We’re drawn to instructional articles, tutorials, blogs, interviews, where people claiming to be experts explain the difference between photography and better photography (bad and good, yours and theirs).
Stated as fact instead of what it is, opinion, tricks us at first into thinking there’s a consensus among photographers and art critics about what constitutes good and bad photography and photo editing. But there’s not. Photography opinion is more subjective than in any other field and pursuit, but it’s presented as if there exists a body of knowledge accepted by those in the know. The right camera, the true definition of street photography, art photography, etc. Every aspect is one speaker’s opinion presented as fact. The claim to expertise based on an imagined professional agreement occurs more in photography than in art, politics, science, health, anything.
All photo and edit, Jessie Carveth, 2017, unless noted
the expert I heard was a photography writer/teacher who displayed pairs of snapshots taken by two people of the same view.
Two of the same fork in the road shot by two different photographers. Two of the same street corner. Two of the same sailboat. Then she pointed out how one was better than the other. I’ve seen countless of these tutorials. I think there’s an inverse correlation between definition of good photography and amount of people proclaiming to know. 1,000,000 photography experts, zero collective definition of good photography, or the right camera, or what training is necessary.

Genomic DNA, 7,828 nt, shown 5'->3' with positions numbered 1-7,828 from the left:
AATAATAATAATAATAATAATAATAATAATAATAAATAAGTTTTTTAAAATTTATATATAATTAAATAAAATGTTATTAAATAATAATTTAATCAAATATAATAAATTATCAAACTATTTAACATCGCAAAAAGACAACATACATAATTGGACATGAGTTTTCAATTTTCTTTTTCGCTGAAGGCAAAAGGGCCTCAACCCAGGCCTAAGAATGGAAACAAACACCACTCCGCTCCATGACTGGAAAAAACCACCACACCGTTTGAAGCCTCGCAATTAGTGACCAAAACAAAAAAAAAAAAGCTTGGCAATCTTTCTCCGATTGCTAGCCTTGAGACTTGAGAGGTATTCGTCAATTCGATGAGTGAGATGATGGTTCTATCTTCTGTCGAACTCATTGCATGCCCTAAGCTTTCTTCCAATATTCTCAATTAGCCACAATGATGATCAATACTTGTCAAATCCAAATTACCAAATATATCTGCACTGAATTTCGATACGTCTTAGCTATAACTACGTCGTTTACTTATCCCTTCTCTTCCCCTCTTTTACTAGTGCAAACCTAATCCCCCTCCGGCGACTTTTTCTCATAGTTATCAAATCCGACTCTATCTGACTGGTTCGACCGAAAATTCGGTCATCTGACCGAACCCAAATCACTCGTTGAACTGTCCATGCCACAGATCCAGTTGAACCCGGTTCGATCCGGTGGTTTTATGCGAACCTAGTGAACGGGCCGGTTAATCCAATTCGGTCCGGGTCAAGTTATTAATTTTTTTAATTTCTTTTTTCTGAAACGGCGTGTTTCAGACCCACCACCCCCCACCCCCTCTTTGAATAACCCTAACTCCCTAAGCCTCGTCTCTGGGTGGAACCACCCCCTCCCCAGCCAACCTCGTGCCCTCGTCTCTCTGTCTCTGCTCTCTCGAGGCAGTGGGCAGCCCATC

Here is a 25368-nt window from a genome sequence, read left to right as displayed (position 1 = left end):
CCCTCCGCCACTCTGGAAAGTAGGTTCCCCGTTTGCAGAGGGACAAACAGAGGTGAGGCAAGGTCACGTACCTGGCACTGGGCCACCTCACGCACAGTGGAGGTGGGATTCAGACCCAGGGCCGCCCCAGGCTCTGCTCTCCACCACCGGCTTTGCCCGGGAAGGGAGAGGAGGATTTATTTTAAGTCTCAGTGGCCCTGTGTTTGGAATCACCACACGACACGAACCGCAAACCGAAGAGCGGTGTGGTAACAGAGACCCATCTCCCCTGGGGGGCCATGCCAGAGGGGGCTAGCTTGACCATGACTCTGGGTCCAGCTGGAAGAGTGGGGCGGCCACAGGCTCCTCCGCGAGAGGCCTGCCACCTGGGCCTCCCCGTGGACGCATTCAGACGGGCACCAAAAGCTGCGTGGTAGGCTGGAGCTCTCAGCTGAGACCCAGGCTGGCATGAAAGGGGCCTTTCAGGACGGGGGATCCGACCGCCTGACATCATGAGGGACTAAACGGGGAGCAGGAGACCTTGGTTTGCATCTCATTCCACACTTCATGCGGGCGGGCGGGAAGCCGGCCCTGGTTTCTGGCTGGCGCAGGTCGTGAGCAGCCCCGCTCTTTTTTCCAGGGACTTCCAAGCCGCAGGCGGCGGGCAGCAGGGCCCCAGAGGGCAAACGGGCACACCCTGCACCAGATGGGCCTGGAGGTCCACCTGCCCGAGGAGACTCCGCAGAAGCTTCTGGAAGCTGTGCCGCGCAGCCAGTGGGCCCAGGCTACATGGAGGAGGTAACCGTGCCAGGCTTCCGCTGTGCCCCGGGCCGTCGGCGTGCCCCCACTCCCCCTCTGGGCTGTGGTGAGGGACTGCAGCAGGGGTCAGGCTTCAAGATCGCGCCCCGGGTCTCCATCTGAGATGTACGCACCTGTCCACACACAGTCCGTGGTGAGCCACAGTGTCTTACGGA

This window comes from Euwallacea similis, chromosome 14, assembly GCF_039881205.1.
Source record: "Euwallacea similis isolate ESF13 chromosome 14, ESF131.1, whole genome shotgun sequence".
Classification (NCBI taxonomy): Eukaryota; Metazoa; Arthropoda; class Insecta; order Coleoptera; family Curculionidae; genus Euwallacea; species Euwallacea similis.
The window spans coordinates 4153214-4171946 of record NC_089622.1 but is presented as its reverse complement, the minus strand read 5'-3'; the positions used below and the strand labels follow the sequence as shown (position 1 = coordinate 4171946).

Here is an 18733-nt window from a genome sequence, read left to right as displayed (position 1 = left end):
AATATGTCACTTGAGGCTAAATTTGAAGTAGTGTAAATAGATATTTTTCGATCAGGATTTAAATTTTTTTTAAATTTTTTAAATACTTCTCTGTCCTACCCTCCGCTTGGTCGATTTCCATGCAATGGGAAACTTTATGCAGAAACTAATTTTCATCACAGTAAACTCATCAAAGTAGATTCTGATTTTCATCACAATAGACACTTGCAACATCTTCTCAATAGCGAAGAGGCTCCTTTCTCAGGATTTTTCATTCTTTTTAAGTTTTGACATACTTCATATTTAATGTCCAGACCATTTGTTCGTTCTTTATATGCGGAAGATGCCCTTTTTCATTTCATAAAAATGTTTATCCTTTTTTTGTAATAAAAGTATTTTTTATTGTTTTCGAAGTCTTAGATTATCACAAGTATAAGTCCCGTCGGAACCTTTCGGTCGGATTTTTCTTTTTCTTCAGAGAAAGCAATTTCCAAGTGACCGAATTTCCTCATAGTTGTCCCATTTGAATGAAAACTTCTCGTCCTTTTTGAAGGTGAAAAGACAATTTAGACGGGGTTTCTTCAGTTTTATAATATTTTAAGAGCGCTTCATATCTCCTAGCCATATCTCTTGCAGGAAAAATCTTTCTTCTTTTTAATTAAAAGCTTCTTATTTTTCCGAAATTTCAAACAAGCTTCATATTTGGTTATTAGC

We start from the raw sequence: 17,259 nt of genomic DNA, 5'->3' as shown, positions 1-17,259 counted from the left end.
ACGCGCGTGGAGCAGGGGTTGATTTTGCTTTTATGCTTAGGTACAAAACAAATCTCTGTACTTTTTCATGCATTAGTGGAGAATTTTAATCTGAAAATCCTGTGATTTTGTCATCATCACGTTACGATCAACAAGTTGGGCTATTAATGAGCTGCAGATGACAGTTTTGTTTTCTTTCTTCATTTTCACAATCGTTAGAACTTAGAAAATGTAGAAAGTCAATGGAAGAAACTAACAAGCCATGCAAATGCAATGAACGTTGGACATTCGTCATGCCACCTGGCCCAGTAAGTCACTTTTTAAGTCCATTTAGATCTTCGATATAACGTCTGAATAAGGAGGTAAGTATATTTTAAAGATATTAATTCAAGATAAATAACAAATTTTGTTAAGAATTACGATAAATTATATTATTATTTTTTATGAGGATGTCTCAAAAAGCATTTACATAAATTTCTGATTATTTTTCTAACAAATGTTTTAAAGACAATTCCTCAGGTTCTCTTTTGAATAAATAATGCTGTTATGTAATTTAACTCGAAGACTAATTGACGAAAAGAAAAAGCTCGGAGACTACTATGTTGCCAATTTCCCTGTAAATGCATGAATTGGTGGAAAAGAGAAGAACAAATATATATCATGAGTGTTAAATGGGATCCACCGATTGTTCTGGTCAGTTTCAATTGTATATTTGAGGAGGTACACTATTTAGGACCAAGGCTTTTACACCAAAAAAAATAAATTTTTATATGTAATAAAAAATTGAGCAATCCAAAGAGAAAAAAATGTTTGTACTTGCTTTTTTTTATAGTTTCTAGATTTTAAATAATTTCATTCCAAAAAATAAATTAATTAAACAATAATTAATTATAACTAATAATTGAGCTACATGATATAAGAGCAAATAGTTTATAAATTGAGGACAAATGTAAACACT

I understood what she was saying. I saw. One had a focal point, the other didn’t. Stuff like that.
In the end, still, I either 1. like both versions equally or 2. prefer the one identified as the bad one, or 3. happen to prefer the one designated (by one person) best.
What defines good photography is a matter of the viewer’s visual taste and preference for particular themes. Photography isn’t rate-able.
As I’ve said too many times, the most revered photographer who ever lived could take the greatest picture of a butterfly, using film and a Leica or whatever the trend is at any given time, and it will still be boring as hell to those who aren’t interested in butterflies.
Unfiltered photo rating is impossible. What matters is whether the viewer finds a theme appealing. Not zoom, slow shutter, vanishing point, or who is in front of the intended subject instead of to the side, or not there at all.
Professional fine art photography isn’t Gauguin or Raphael. It’s much easier for anyone who loves to take pictures to approach the skill level of a fine art photographer, truly, than the greatest photographer or anyone could aspire to paint like Michelangelo, Seurat, Eakins, Matisse, Magritte, or even as well as many unknown, non-machine painters.
If your great-uncle Joe took snapshots carefully (see below about care) at a family picnic in 1938, it’s conceivable that he’d get this:
I’m very embarrassed to say it about Cartier-Bresson, it’s a disgrace. Crazy to post a photo of mine anywhere near his but honestly, he operated machinery and got a picture. Uncle Joe could, too.
But Uncle Joe could never
(In fact, I prefer photography to painting and other forms of art media. I admire painting, the remarkable talent it requires but still, I like photography, by anyone, more than painting by anyone.)
2. Photo art, editing, image manipulation, photoshop, are different from unfiltered photography, it requires a separate set of skills from camera operation, but is just as far from Botticelli or Renoir in terms of talent.
The one aspect that seems connected to quality photography is amount of care given to the project. I’ve watched millions (because of the internet there are millions) of people who start out taking snapshots casually, carelessly, whose pictures became really fine, beautiful, as soon as they started caring.
I’ve observed those who stay casual and careless forever, taking snapshots, and others who fall under the spell of photography’s potential.
Anyone who slows down and takes care becomes an artist of photography. Anyone can do it. Photo art isn’t painting. A camera isn’t a paintbrush.
All photography and art, Jessie Carveth, 2017